An announcement on the completion of a pan-European project called SABRE (Cutting-Edge Genomics for Sustainable Animal Breeding) shows the huge value that EC-funded research projects can bring to the UK. The SABRE project has provided fundamental knowledge on genomics and epigenetics in pigs, chickens and cattle and the tools required to implement this knowledge in breeding programmes.
Output from the SABRE Project. Delivery of the pig genome and genetic variants is one programme of the European SABRE package.[www.sabre-eu.eu]
The key objectives of the project, which was made possible by a grant from the EU Sixth Framework Programme, were to deliver a range of new breeding strategies to improve animal health and welfare, minimise livestock waste and pollution and maximise food safety and quality. The project is led by the UK’s Biosciences Knowledge Transfer Network and, at€23 million, is one of the largest food-related EC projects to date.
The Sanger Institute played a major role in the project, working to deliver the genome of the domestic pig. This species is important not only in agriculture and food, but also in medical and veterinary research.
“The Sanger Institute committed to delivering a genome that would serve the research community,” explains Carol Churcher Head of Sequencing Operations at the Wellcome Trust Sanger Institute.“With our colleagues we have delivered that genome together with a rich harvest of understanding of genetic variation.
“We are delighted to have been part of such a successful programme.”
The completion of the draft genome of the domesticated pig is an important landmark in efforts to understand the genetic variation of this important species. In related efforts, members of the SABRE project identified genetic variants in pig breeds, developing a DNA chip carrying more than 60,000 genetic variants (SNPs).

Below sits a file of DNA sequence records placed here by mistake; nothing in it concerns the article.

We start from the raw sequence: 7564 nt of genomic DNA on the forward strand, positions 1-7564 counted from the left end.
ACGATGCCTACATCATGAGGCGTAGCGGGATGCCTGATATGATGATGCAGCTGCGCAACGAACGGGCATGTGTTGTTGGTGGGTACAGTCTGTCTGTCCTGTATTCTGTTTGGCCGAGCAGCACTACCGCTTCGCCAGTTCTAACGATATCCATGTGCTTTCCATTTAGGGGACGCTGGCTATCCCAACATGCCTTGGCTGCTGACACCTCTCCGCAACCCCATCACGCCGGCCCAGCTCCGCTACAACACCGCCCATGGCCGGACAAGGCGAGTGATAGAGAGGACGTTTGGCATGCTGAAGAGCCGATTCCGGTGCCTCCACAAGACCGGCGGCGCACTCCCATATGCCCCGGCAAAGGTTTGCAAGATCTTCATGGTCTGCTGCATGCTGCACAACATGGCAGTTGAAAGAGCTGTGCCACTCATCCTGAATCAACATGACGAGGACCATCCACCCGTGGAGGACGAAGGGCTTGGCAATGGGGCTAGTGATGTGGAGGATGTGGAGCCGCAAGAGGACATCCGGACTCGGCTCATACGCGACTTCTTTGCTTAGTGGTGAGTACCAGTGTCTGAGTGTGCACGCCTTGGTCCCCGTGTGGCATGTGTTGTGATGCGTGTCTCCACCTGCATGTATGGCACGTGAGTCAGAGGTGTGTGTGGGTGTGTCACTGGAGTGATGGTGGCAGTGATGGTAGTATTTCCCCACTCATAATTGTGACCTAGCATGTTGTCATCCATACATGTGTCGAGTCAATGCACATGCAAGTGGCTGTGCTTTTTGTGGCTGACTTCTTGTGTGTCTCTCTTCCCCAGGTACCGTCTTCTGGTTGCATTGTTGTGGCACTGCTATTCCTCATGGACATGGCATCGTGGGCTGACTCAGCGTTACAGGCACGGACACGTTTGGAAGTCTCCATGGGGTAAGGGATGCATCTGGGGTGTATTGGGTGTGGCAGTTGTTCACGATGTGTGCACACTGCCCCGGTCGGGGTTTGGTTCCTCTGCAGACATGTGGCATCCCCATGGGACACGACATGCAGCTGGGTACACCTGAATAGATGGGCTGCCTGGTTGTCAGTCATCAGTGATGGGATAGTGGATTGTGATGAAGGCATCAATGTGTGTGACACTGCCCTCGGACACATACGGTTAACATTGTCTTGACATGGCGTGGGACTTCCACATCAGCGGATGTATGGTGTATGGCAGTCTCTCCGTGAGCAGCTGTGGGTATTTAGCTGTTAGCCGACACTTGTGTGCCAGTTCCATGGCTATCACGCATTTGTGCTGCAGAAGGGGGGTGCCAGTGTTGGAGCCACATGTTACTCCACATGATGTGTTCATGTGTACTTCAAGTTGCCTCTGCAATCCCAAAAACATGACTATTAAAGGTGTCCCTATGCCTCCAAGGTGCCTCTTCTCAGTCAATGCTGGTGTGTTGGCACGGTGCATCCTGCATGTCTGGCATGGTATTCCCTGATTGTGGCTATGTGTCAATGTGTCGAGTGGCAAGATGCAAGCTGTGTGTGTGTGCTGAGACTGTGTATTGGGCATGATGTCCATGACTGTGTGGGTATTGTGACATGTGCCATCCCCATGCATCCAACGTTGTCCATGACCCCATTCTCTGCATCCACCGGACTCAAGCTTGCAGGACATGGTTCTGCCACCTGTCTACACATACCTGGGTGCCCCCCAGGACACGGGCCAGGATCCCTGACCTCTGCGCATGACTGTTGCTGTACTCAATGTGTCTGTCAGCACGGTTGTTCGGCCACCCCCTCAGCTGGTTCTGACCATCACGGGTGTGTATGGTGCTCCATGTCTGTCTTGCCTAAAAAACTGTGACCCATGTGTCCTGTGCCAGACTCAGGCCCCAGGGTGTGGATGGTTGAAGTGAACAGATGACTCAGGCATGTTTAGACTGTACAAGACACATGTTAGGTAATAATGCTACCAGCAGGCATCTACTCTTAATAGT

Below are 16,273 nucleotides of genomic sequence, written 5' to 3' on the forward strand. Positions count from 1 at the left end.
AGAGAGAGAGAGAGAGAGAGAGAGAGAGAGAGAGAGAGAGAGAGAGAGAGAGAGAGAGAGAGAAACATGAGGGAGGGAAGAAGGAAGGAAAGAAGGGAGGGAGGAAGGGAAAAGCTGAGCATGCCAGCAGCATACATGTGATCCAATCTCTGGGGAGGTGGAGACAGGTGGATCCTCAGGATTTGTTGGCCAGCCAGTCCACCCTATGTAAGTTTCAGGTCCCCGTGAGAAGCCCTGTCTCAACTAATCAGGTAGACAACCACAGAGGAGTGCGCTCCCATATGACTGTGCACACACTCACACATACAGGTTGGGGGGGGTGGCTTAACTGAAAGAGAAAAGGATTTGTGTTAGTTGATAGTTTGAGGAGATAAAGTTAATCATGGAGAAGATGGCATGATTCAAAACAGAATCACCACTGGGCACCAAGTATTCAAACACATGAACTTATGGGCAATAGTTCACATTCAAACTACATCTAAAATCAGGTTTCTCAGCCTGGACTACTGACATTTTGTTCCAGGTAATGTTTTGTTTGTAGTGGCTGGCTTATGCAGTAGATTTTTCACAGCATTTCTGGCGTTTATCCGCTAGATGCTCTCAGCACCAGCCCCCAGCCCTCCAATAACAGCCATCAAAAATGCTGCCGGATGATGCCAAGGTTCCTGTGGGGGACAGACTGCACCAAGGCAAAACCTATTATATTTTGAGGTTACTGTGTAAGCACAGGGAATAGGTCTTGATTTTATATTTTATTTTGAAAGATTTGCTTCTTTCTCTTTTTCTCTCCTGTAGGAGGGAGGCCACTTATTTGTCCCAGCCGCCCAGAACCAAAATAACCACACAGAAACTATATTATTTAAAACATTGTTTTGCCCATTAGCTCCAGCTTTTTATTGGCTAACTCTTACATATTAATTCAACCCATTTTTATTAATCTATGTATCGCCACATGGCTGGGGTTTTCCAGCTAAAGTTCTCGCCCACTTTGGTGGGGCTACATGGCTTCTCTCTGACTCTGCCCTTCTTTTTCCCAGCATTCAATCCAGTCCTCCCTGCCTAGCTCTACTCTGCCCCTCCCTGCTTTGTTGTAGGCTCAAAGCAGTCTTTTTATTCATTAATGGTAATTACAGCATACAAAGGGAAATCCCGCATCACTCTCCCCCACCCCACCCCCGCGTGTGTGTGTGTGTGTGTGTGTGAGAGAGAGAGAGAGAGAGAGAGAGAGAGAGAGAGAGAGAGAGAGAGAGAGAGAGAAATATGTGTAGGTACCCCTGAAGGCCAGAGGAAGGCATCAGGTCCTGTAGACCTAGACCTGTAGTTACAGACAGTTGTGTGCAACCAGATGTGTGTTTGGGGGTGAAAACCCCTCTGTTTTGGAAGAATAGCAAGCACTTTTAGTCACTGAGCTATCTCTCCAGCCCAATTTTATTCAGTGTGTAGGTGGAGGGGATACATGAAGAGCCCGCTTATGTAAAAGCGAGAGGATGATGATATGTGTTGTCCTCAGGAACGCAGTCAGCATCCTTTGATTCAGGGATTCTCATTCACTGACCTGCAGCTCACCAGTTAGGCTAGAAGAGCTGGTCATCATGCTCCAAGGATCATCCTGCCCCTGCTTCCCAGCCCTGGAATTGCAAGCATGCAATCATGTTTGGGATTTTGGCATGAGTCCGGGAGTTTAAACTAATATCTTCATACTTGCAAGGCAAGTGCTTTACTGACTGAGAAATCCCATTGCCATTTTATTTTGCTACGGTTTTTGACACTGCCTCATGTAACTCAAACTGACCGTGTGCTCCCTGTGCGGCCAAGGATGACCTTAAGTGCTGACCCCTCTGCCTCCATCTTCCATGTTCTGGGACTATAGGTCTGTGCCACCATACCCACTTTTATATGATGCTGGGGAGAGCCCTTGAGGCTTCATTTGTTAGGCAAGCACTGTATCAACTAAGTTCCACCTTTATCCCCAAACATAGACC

” The Sanger Institute committed to delivering a genome that would serve the research community. “
The pig genome – like most mammals – is composed of around three billion letters of genetic code: in the pig, these are formed into 19 chromosomes and encode around 20,000 different genes. These genes are roughly 99.9% identical between individuals, the small 0.1% difference strongly contributing to the wide variety of breeds and individual variation within breeds.
Both the porcine genome sequence and the development of the DNA chip are excellent examples of large international collaborations. The genome sequencing efforts contributed 2 million genetic variants (SNPs). These genomic resources and associated tools will enable unprecedented exploration, use and understanding genetic variation in these important species.
The programme of work involved over 200 scientists from 36 organisations operating across 12 research, development and communication packages. The scientists harnessed key areas of emerging genomic science to generate new knowledge throughout Europe. €4.5 million of the EU’s €13.9 million contribution was allocated to UK organisations.